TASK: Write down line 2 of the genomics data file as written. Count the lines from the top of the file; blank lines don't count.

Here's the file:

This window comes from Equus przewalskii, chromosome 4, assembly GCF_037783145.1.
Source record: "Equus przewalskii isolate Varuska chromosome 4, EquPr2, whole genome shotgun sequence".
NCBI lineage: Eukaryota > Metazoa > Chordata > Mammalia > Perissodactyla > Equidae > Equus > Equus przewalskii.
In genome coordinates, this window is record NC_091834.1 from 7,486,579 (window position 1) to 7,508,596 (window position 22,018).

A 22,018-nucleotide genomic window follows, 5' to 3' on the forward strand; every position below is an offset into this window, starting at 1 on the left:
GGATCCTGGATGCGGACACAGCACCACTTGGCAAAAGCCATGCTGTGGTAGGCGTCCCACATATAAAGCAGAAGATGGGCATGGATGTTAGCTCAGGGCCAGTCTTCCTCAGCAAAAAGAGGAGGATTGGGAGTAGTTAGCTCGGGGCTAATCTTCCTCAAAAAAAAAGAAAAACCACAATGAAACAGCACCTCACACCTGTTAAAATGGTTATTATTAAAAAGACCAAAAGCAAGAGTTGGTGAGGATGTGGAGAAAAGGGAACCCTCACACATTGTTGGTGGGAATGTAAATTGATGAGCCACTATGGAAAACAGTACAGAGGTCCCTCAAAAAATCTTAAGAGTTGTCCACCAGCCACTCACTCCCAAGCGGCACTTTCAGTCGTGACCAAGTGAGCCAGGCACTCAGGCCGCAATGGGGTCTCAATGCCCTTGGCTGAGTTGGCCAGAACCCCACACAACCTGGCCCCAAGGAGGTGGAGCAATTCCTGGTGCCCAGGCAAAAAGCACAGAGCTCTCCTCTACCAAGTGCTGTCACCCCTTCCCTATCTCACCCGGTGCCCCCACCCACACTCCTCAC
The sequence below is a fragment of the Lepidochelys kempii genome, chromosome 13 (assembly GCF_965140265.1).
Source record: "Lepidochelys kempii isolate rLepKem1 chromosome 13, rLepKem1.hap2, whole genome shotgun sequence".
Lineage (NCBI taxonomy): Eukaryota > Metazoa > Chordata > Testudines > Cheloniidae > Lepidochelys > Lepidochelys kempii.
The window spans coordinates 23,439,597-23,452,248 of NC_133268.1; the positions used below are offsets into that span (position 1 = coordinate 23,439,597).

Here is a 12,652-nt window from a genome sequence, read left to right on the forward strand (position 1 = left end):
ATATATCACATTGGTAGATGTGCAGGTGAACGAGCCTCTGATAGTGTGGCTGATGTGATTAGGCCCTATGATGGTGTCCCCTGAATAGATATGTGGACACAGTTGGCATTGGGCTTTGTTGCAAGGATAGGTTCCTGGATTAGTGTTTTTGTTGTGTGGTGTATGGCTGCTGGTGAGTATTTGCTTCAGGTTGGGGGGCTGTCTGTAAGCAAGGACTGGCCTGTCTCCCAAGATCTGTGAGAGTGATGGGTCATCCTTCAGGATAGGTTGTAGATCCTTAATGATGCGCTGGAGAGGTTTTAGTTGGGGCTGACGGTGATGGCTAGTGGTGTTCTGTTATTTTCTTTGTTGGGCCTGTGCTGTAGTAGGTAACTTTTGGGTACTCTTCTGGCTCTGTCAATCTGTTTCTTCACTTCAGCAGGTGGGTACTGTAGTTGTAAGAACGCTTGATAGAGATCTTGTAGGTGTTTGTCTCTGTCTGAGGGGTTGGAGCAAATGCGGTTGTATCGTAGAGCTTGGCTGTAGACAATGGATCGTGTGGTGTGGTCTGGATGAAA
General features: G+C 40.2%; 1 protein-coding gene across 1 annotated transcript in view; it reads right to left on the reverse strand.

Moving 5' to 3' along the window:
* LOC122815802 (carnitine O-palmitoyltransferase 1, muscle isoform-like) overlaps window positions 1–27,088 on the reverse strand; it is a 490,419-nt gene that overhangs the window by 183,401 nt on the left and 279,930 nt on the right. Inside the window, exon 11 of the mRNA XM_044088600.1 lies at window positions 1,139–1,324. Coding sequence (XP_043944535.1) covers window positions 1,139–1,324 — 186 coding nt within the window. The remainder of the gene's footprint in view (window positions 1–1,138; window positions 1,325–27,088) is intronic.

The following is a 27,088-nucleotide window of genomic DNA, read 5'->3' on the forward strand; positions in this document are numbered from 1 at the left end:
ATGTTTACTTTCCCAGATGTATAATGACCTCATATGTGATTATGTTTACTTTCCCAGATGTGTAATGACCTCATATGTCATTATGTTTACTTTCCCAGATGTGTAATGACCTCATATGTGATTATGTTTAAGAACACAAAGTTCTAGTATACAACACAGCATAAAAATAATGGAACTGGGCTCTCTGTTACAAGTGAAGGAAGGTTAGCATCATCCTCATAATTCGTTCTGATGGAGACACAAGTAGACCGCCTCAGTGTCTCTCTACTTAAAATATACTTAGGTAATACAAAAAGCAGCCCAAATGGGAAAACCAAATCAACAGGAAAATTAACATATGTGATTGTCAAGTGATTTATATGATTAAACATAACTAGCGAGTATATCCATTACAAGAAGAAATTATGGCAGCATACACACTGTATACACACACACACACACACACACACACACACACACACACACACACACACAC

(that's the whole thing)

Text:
Source record: "Equus przewalskii isolate Varuska chromosome 4, EquPr2, whole genome shotgun sequence".